In Italy during the ’70 a big economical crisis hit the nation, but the investments “on the brick” were the only way to protect savings. Many of these buildings were built illegally and the phenomenon was so vast that three building amnesties, the last in 2003, increased the public earnings, but didn’t solve the real problem. Still today on the 7.400 Km of Italian coasts, it is possible to count a thousand of architectural emergencies subjected to demolition. In most of these cases they are seized and perpetual neglected, with a consequent degradation of the structure with high risk of collapse.

The phenomenon of illegal buildings in Italy is very old, and very specific for the Italian context, but recalling some important events could help to understand other similar conditions in different countries.
In Italy after the war, the situation about the illegal housing met a new development because of the massive wave of immigration and the simultaneous lack of public solutions related to the housing. In response to the housing crisis, the number of illegal units recorded a soaring. After the Agrigento landslide (Sicily) in 1966, caused by the production of 8,500 buildings in conflict with the rules, the awareness of the immorality of unauthorized buildings led to reform urban planning. The reform attempt was foiled by the lords of the brick, as a result of their pressure on politicians of the time.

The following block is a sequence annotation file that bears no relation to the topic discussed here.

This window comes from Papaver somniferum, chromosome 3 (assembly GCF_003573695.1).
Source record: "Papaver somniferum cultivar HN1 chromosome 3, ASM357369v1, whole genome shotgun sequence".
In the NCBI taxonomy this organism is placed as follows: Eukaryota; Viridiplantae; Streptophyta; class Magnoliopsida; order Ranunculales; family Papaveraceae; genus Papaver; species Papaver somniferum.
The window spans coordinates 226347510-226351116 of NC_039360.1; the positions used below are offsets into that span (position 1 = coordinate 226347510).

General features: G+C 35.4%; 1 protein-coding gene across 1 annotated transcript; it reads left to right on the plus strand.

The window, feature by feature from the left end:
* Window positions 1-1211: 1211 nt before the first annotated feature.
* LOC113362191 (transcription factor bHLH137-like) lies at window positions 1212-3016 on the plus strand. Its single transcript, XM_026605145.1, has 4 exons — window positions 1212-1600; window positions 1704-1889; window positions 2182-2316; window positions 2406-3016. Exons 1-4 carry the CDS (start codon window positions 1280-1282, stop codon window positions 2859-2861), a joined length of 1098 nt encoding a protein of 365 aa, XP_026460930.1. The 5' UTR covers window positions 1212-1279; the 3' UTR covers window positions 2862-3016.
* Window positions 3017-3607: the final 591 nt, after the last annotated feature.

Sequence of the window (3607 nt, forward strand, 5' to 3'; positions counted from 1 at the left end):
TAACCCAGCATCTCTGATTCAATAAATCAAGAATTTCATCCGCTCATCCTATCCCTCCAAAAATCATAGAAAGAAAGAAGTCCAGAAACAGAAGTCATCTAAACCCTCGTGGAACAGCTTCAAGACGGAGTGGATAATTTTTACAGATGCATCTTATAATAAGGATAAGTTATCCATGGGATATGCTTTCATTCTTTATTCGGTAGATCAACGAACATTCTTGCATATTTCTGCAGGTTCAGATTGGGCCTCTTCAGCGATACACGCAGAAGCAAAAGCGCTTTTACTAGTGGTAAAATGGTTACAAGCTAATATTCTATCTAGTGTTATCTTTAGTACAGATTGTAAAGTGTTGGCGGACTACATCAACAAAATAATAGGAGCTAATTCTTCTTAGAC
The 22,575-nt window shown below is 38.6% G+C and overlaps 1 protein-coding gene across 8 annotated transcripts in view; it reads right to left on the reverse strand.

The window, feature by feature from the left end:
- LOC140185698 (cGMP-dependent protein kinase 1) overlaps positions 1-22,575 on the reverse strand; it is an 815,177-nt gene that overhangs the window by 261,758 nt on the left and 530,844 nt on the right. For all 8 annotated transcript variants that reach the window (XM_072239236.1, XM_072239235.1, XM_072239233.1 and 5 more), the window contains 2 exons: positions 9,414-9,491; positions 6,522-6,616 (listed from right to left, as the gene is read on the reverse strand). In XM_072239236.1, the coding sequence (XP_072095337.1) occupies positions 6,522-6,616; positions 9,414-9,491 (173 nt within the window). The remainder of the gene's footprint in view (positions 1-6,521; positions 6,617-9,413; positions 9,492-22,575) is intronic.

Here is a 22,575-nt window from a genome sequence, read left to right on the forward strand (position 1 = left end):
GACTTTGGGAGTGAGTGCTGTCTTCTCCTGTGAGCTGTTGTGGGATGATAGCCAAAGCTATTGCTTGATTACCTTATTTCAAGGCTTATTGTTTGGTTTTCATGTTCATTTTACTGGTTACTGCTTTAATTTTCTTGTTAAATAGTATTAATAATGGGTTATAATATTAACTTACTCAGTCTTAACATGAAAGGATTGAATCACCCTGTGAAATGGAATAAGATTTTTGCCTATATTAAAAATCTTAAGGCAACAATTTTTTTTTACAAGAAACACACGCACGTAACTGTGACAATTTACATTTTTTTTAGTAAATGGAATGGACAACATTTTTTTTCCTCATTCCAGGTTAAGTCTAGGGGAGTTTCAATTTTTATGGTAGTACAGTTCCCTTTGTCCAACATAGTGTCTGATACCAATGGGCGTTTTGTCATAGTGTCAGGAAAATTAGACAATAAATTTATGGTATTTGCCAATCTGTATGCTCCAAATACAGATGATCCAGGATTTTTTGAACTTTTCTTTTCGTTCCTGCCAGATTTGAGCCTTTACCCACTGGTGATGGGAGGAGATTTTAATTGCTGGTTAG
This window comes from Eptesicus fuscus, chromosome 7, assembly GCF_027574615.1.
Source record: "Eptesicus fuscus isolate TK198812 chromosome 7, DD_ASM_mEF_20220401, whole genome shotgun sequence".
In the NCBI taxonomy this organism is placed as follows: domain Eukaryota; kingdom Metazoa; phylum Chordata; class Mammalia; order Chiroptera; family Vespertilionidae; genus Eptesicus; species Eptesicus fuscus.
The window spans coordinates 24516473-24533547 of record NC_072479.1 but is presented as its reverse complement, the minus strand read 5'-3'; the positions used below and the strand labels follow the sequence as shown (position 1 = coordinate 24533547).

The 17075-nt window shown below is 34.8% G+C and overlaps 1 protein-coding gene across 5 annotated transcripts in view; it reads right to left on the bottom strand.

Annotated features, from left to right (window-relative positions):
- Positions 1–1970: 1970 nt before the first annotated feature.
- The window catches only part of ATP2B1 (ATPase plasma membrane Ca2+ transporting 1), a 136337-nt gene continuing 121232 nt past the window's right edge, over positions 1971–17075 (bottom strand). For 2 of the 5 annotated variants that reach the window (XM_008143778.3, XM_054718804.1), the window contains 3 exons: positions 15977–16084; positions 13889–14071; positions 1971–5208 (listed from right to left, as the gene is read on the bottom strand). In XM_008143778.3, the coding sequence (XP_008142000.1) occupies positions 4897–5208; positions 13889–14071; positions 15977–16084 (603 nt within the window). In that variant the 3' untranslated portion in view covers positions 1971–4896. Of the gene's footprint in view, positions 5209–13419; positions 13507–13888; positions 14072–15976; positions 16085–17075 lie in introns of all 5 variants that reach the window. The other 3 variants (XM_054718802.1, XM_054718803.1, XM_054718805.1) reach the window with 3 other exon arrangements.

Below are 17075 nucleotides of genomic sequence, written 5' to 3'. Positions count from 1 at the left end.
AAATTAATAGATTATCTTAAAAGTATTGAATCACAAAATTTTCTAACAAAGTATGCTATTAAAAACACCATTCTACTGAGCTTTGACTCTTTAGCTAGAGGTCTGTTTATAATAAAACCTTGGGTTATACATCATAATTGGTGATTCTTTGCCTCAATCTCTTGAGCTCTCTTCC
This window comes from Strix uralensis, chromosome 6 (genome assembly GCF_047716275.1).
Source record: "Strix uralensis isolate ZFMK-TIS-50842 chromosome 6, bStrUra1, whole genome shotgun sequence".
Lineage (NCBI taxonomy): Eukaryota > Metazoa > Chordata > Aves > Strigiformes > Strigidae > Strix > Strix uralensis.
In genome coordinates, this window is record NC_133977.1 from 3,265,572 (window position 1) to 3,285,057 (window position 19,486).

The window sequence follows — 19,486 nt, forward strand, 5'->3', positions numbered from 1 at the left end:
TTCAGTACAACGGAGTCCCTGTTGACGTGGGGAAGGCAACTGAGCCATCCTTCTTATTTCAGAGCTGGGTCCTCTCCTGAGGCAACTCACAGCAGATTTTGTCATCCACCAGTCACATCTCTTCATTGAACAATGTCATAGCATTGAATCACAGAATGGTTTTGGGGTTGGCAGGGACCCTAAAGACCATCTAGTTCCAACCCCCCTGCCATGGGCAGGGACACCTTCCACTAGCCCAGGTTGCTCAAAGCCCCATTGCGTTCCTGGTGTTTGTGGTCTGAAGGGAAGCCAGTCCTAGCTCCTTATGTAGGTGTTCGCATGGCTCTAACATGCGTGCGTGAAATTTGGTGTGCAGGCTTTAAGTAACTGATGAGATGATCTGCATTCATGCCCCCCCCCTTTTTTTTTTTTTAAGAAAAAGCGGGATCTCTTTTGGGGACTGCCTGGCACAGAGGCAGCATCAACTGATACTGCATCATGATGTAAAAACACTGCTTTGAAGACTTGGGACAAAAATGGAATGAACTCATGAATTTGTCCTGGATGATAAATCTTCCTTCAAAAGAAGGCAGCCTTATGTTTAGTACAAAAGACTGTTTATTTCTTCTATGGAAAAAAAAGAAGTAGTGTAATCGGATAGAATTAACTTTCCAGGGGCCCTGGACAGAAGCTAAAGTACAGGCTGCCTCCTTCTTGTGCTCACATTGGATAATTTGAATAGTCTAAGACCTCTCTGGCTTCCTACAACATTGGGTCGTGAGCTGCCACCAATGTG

Illegal buildings were legally regulated in 1985 with a law by Craxi. It was the first Italian building amnesty and unfortunately not the last. Decades after the first building amnesty, in Rome other abusive villages were built. The tolerance of the institutions for this phenomenon and the lack of public intervention permitted that the speculative annuity prevails. The 1994 is the year of the second Italian building amnesty. The law introduced under the Berlusconi's government had the aim and the illusion to refill the public finances. The building amnesty was repeated in 2003 as a measure for the development and correction of public finances.